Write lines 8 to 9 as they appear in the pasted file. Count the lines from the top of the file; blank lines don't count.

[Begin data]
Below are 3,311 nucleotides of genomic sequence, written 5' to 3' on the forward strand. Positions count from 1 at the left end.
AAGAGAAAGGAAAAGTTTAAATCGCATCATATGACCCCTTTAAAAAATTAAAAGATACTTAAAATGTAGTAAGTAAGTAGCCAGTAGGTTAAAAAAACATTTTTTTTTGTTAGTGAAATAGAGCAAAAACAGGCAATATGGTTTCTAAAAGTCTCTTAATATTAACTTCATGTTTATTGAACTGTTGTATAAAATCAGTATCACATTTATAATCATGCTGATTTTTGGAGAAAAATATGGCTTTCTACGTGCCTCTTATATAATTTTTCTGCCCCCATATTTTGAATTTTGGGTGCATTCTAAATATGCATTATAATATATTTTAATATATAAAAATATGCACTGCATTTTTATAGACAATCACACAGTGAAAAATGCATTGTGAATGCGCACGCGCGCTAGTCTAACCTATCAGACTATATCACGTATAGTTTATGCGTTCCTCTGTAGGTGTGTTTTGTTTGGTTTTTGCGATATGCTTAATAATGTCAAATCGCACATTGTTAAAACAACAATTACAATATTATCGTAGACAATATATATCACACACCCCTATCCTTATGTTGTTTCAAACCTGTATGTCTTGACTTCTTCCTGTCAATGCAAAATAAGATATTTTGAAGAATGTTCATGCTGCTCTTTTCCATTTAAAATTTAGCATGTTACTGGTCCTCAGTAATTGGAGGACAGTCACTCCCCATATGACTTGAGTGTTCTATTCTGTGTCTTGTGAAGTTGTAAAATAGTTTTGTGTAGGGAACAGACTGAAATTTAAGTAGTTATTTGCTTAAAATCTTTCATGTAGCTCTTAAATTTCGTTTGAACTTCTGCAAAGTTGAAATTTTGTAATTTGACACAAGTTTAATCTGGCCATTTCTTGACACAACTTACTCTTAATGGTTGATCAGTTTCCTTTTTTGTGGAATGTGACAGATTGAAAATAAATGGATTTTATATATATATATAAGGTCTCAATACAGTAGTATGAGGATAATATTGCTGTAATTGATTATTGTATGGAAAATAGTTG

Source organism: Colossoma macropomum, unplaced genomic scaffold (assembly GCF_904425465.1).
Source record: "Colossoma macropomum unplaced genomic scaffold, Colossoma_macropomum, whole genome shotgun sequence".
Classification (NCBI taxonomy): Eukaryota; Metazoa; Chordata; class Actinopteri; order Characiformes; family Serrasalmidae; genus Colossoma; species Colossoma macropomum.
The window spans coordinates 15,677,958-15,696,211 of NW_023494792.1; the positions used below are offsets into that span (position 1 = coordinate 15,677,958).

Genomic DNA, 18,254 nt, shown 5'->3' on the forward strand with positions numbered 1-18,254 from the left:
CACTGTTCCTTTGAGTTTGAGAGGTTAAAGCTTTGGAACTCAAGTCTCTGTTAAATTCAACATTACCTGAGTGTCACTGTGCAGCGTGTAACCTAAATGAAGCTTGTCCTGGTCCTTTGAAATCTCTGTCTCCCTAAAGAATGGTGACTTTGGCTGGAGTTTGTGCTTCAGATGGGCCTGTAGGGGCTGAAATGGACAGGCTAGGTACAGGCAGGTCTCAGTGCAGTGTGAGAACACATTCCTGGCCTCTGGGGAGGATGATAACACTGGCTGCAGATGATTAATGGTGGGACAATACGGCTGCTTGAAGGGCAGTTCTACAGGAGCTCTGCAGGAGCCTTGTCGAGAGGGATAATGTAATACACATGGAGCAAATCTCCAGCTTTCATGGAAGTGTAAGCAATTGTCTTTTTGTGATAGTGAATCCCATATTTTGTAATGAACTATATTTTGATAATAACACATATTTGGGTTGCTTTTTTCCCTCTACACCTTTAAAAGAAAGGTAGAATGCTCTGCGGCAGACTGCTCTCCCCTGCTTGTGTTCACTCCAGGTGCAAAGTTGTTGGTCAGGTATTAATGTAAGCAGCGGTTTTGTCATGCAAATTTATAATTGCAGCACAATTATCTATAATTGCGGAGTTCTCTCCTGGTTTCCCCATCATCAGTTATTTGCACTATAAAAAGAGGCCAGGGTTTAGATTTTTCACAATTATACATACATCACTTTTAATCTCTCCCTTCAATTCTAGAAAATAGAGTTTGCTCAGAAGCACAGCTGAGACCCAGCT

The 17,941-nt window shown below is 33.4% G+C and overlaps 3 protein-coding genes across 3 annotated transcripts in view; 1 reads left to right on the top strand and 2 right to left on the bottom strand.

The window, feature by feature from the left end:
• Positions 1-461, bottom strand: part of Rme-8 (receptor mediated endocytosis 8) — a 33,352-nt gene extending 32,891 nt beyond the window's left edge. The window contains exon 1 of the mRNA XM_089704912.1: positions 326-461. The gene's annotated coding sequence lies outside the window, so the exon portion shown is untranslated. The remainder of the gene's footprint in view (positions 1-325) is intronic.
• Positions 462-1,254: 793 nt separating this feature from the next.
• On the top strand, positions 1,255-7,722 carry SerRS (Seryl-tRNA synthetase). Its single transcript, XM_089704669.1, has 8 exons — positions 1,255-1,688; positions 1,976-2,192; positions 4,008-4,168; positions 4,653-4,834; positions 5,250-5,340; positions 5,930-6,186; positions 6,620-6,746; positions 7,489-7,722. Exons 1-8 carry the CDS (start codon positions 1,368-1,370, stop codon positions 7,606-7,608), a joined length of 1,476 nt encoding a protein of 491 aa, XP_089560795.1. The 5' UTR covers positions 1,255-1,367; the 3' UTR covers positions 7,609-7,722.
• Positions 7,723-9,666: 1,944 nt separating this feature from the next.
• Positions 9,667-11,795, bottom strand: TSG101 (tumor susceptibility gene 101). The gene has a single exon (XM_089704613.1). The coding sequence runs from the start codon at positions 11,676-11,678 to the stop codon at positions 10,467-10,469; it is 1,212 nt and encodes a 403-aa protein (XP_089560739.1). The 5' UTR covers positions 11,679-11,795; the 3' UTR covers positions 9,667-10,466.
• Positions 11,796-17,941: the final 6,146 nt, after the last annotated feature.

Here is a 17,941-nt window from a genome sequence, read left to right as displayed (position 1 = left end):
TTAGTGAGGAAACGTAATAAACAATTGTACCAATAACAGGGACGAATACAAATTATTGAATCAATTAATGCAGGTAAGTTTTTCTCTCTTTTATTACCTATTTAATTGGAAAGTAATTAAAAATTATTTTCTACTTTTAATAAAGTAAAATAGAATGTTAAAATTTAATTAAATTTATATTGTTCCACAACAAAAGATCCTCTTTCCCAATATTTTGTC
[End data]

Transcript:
CACTGTTCCTTTGAGTTTGAGAGGTTAAAGCTTTGGAACTCAAGTCTCTGTTAAATTCAACATTACCTGAGTGTCACTGTGCAGCGTGTAACCTAAATGAAGCTTGTCCTGGTCCTTTGAAATCTCTGTCTCCCTAAAGAATGGTGACTTTGGCTGGAGTTTGTGCTTCAGATGGGCCTGTAGGGGCTGAAATGGACAGGCTAGGTACAGGCAGGTCTCAGTGCAGTGTGAGAACACATTCCTGGCCTCTGGGGAGGATGATAACACTGGCTGCAGATGATTAATGGTGGGACAATACGGCTGCTTGAAGGGCAGTTCTACAGGAGCTCTGCAGGAGCCTTGTCGAGAGGGATAATGTAATACACATGGAGCAAATCTCCAGCTTTCATGGAAGTGTAAGCAATTGTCTTTTTGTGATAGTGAATCCCATATTTTGTAATGAACTATATTTTGATAATAACACATATTTGGGTTGCTTTTTTCCCTCTACACCTTTAAAAGAAAGGTAGAATGCTCTGCGGCAGACTGCTCTCCCCTGCTTGTGTTCACTCCAGGTGCAAAGTTGTTGGTCAGGTATTAATGTAAGCAGCGGTTTTGTCATGCAAATTTATAATTGCAGCACAATTATCTATAATTGCGGAGTTCTCTCCTGGTTTCCCCATCATCAGTTATTTGCACTATAAAAAGAGGCCAGGGTTTAGATTTTTCACAATTATACATACATCACTTTTAATCTCTCCCTTCAATTCTAGAAAATAGAGTTTGCTCAGAAGCACAGCTGAGACCCAGCT

The 17,941-nt window shown below is 33.4% G+C and overlaps 3 protein-coding genes across 3 annotated transcripts in view; 1 reads left to right on the top strand and 2 right to left on the bottom strand.